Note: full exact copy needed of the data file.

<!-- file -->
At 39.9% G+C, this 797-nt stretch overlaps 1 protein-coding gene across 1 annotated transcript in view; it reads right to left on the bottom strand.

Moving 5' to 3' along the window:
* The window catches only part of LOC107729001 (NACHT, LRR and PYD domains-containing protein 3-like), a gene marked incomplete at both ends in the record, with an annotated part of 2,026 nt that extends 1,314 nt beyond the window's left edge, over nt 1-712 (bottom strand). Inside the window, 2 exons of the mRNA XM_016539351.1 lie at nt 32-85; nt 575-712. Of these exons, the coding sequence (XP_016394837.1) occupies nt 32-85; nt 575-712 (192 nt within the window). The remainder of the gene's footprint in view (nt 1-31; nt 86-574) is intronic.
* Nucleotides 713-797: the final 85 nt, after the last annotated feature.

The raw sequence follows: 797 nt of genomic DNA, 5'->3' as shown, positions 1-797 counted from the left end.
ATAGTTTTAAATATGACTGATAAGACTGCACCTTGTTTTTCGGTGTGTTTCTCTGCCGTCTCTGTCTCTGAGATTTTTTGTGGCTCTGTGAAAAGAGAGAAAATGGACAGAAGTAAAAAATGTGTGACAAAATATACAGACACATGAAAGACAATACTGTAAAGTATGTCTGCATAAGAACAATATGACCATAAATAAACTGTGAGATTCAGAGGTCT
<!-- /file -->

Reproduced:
At 39.9% G+C, this 797-nt stretch overlaps 1 protein-coding gene across 1 annotated transcript in view; it reads right to left on the bottom strand.

Moving 5' to 3' along the window:
* The window catches only part of LOC107729001 (NACHT, LRR and PYD domains-containing protein 3-like), a gene marked incomplete at both ends in the record, with an annotated part of 2,026 nt that extends 1,314 nt beyond the window's left edge, over nt 1-712 (bottom strand). Inside the window, 2 exons of the mRNA XM_016539351.1 lie at nt 32-85; nt 575-712. Of these exons, the coding sequence (XP_016394837.1) occupies nt 32-85; nt 575-712 (192 nt within the window). The remainder of the gene's footprint in view (nt 1-31; nt 86-574) is intronic.
* Nucleotides 713-797: the final 85 nt, after the last annotated feature.

The raw sequence follows: 797 nt of genomic DNA, 5'->3' as shown, positions 1-797 counted from the left end.
ATAGTTTTAAATATGACTGATAAGACTGCACCTTGTTTTTCGGTGTGTTTCTCTGCCGTCTCTGTCTCTGAGATTTTTTGTGGCTCTGTGAAAAGAGAGAAAATGGACAGAAGTAAAAAATGTGTGACAAAATATACAGACACATGAAAGACAATACTGTAAAGTATGTCTGCATAAGAACAATATGACCATAAATAAACTGTGAGATTCAGAGGTCT